Officials in charge of an Australian writers festival were so upset with the address by their keynote speaker, the American novelist Lionel Shriver, that they censored her on the festival website and publicly disavowed her remarks. . . .I agree. The notion that writers should only write about people exactly like themselves is pernicious and would lead to the death of real art.
Ms. Shriver had been billed as speaking on “community and belonging” but focused on her views about cultural appropriation, a term that refers to the objections by members of minority groups to the use of their customs or culture (or even characters of their ethnicity) by artists or others who do not belong to those groups.
Ms. Shriver criticized as runaway political correctness efforts to ban references to ethnicity, gender or sexual orientation from Halloween celebrations, or to prevent artists from drawing on ethnic sources for their work. Ms. Shriver, the author of 13 novels, who is best known for her 2003 book, We Need to Talk About Kevin, was especially critical of efforts to stop novelists from cultural appropriation. She deplored critics of authors like Chris Cleave, an Englishman, for presuming to write from the point of view of a Nigerian girl in his best-selling book “Little Bee.”
Ms. Shriver noted that she had been criticized for using in “The Mandibles” the character of a black woman with Alzheimer’s disease, who is kept on a leash by her homeless white husband. And she defended her right to depict members of minority groups in any situation, if it served her artistic purposes.
“Otherwise, all I could write about would be smart-alecky 59-year-old 5-foot-2-inch white women from North Carolina,” she said.
I do understand that there are things a writer from outside any culture would be rash to attempt. For example, Jamaican writer Marlon James' Brief History of Seven Killings is narrated by seven or eight different Jamaicans, each of whom speaks a different sort of Jamaican dialect, all faithfully rendered on the page; only long-term immersion in the culture can make that sort of writing possible. If I tried that, the result would indeed be embarrassing all around. But there are also two white Americans among James' narrators, a CIA agent and a reporter for Rolling Stone, and I thought James did a great job with their ways of speaking, too. Was it cultural appropriation for him to use those characters?
Absolutely not; the story he is telling demands their presence, and he did the necessary work to make them believable characters. That is where I would put the focus. I am sure that novels by white people are full of offensive, lazy, ignorant, and otherwise bad portrayals of minority characters, and by all means let us condemn them. But what is missing from those books is the work of imaginative sympathy, not the correct political attitude.
The thing that really irks me about this version of cultural appropriation – the assertion that white people should not write about minority characters – is that it turns ethno-cultural differences into an unbridgeable gap while ignoring every other sort of difference between people. Let's start with the difference between men and women, which I would say is as important in my world as the difference between blacks and whites and Asians. Should men not write about women? If not, how can they write novels at all? A huge part of the craft of novel writing is crossing the boundary between the writer and the character; who is this character, and what would he or she be doing or saying at this point in the story? Obviously it is easier to do this with people more like yourself. But that applies in lots of ways. Can a shy, socially awkward writer understand a social animal like Bill Clinton? Can a graduate of an elite university understand working people in the Texas panhandle? Can an atheist understand religious believers? Can dialogue written in English really capture conversations that were actually held in Italian or Chinese?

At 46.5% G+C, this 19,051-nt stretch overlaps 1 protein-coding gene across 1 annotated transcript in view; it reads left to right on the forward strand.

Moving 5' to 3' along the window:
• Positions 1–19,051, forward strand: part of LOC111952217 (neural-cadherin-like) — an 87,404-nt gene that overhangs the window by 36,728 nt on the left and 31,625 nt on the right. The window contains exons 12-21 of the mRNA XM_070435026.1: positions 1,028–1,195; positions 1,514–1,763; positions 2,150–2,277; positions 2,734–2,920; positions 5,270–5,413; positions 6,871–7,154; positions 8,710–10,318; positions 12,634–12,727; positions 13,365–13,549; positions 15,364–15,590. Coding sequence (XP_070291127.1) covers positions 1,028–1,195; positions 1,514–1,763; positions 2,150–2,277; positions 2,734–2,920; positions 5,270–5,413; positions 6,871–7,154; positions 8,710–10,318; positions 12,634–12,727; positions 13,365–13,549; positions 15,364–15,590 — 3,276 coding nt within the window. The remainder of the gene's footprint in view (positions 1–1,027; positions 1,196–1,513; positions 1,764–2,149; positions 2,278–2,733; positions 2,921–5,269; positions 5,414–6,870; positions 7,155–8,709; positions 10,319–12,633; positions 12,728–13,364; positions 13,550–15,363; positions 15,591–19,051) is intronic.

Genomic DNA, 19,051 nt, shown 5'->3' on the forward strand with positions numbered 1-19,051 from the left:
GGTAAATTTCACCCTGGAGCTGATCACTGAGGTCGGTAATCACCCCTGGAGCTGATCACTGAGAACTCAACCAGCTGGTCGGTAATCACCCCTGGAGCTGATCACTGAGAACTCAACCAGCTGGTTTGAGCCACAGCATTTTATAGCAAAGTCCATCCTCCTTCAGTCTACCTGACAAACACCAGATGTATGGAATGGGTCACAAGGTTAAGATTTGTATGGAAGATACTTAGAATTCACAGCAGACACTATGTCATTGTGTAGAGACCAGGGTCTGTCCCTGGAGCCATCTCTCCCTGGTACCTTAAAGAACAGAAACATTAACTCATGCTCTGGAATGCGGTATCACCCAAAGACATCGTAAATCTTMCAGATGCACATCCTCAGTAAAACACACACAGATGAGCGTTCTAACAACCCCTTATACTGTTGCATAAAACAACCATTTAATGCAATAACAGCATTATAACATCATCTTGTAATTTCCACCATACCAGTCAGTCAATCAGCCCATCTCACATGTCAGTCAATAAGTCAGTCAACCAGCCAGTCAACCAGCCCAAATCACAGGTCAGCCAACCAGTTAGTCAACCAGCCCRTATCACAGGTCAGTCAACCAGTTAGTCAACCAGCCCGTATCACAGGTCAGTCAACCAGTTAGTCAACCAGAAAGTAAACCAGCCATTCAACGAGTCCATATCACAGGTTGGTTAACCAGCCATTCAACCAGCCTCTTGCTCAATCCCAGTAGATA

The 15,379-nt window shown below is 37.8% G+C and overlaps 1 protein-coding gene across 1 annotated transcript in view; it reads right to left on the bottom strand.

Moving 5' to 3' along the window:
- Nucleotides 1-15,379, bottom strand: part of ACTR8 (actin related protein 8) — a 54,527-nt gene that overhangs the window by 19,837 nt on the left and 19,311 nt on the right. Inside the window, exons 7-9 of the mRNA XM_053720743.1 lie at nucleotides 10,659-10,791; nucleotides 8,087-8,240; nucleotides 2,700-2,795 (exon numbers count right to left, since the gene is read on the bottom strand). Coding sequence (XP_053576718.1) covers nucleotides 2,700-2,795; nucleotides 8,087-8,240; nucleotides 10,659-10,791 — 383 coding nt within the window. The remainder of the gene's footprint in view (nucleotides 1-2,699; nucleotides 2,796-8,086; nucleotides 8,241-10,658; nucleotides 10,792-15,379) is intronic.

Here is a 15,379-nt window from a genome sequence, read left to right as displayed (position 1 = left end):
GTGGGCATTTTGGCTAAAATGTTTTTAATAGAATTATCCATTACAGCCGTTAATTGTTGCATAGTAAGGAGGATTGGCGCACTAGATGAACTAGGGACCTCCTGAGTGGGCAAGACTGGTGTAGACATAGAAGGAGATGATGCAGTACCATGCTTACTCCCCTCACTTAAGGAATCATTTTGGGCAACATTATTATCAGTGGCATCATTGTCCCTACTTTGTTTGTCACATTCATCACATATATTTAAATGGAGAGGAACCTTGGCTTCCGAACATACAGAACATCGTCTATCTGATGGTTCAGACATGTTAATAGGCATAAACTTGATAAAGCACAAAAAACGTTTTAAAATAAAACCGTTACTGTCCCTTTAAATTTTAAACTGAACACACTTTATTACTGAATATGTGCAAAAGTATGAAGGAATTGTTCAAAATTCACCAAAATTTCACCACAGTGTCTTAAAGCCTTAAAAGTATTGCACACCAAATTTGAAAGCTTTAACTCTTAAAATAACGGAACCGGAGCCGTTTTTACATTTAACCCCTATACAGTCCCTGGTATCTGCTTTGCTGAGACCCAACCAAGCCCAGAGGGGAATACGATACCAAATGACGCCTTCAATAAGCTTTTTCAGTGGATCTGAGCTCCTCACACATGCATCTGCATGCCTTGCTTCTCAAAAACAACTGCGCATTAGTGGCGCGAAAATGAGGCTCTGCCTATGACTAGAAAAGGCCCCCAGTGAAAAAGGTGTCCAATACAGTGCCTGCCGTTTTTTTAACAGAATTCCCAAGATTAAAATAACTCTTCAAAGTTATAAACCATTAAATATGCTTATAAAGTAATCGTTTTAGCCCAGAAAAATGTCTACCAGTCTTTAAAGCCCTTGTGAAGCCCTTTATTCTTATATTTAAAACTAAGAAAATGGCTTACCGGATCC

It is very hard to understand any other person, even your own brother or sister. Real communication is one of the most difficult tasks we can undertake, usually requiring years of effort to bear real fruit. It is probably true that the greater the cultural gulf, the more difficult it becomes. But should we surrender to that? Should we write off most of humanity as people we will never understand? I refuse to. I insist on believing that by making the necessary effort we can understand other people, including those from very different backgrounds. Are we not all human, with the same brains and linguistic programming?
I would say further that achieving this sort of mutual understanding is the very point of writing novels. Novels show us what other people are like. I insist on believing that talented writers can put themselves into the minds of many sorts of people, with results that do wonders for mutual human understanding. Would it really be better if white authors wrote about an imaginary America with only white people? only people of their own class and background? How can you write believably about contemporary American without crossing boundaries of race and class and who knows what else? Should nobody ever write about an interracial romance?
If we don't believe that good writers can create characters that live apart from them, we should forget about fiction altogether and just write memoirs. If we do believe in fiction, we have to shout down this crass attempt to narrow our world and speak up for the freedom of artists to take up any topic they please.